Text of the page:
Much like the entire healthcare system, mental health services in the NHS and wider community are facing unprecedented pressure. Rising demand, increased awareness, and stretched budgets make diagnosing and treating mental health conditions a considerable challenge.
It’s an urgent issue that affects everyone. Last year, mental health patients in Accident & Emergency departments waited more than 5.4 million hours. Vulnerable groups like pregnant women aren’t receiving the care they need—not because of a lack of funding, but because of overwhelmed workforces and chronic understaffing. And those people who do receive treatment are significantly less likely to be satisfied with their experience than those with physical conditions.
Technology like AI and speech recognition has the potential to raise standards of mental health care. For example, recent studies show how speech recognition could be used to detect the signs of depression. However, despite recent advances in AI and natural language processing, there’s just no substitute for the distinct, empathetic role of a mental health professional (MHP).
Mental health specialists routinely go above and beyond to capture the often lengthy context around a patient’s condition. It’s a significant drain on already exhausted medical professionals and Allied Health Professionals (AHPs), not just during the day, but out of hours and during valuable home time. It’s here that technology can be most impactful, not replacing professionals, but enabling them to work more flexibly and focus on what matters most: their patients and their personal time.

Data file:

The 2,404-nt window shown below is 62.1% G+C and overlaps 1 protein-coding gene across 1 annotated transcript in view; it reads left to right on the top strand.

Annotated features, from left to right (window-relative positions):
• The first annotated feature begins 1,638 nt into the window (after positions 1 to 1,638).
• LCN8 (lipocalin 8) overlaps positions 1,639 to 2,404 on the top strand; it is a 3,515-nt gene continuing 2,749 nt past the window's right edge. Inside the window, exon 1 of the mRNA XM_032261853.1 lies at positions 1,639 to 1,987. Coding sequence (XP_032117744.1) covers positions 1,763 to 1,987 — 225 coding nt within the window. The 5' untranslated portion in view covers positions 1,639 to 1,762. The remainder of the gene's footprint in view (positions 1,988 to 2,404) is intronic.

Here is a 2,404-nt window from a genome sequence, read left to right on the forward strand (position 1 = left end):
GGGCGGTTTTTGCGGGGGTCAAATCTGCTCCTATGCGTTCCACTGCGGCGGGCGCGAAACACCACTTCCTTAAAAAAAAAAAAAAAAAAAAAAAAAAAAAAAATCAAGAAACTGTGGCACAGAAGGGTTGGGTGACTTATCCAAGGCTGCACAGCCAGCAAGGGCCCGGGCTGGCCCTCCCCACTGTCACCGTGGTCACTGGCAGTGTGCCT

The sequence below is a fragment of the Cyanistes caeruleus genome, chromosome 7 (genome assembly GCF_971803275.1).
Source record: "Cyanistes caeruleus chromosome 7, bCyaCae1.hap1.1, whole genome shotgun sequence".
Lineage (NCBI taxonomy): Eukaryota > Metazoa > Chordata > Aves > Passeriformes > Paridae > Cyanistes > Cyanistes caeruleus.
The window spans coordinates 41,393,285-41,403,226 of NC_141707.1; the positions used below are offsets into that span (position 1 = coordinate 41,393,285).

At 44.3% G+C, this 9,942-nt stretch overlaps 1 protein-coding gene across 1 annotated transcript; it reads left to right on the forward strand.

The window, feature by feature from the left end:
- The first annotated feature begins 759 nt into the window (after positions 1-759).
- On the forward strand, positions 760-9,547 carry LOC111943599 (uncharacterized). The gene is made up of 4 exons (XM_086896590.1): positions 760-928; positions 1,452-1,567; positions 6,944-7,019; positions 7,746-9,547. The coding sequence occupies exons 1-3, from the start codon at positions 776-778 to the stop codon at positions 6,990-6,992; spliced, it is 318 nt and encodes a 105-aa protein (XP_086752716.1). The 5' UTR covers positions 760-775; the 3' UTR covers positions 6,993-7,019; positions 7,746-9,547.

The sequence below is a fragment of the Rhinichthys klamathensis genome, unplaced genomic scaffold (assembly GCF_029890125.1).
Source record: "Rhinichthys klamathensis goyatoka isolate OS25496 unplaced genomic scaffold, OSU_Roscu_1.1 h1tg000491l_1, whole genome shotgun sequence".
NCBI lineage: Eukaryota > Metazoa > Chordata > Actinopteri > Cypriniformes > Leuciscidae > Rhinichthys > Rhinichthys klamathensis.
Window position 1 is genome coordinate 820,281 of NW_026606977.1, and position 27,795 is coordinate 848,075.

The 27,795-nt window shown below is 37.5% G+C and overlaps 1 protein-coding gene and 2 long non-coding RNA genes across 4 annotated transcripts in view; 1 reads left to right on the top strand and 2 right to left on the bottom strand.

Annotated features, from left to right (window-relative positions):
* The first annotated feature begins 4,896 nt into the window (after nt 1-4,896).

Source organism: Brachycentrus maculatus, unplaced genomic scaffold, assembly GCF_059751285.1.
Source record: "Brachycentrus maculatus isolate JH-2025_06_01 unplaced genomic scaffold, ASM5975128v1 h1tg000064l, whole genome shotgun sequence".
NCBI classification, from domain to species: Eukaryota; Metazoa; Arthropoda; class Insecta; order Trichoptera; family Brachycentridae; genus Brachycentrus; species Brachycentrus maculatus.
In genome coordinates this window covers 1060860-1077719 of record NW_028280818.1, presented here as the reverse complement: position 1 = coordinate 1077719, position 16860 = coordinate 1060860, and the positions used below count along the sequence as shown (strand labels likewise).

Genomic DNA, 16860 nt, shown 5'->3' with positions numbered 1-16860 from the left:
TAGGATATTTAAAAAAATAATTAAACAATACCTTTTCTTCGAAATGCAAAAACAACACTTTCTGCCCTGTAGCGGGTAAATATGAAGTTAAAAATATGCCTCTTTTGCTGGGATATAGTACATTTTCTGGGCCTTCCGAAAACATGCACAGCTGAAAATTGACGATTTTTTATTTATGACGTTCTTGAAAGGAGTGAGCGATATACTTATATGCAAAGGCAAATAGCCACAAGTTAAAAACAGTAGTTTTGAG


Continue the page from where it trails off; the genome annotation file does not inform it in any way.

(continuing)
A flashpoint for mental health care
The COVID-19 pandemic impacted mental health for the worse, with numerous sacrifices made to combat the virus and widespread uncertainty. Society as a whole saw a groundswell in dormant or entirely new mental health conditions. Mental health professionals were faced with even more work—only completed thanks to their commitment/passion for their work, and a great deal of time and effort.
This mental health crisis led to what former Health and Social Care Secretary Sajid Javid described as ‘a decade of change in just two years.’ This quote from a Mental Health Summit speech reflects both the rapid increase in mental health conditions—but also a rapid shift in priorities for the government.
Unfortunately, two years of rapid change can’t undo the damage of decades of underfunding. In January 2023, the UK government pledged £150 million to support urgent mental health care, but health and care providers are already dealing with chronic understaffing. Data from Mind shows that, as far back as 2013, four in ten mental health trusts had staffing levels below benchmarks. More recent reports from the British Medical Association show that the mental health workforce has had little growth in the decade since.
While more investment in mental health provision is welcome, it must be targeted appropriately—and applied consistently. Building highly qualified capacity takes time. Improving the mental health landscape will be a long, arduous process. Those patients suffering with mental health conditions can’t wait for Trusts to find, hire, and grow their resources and human expertise.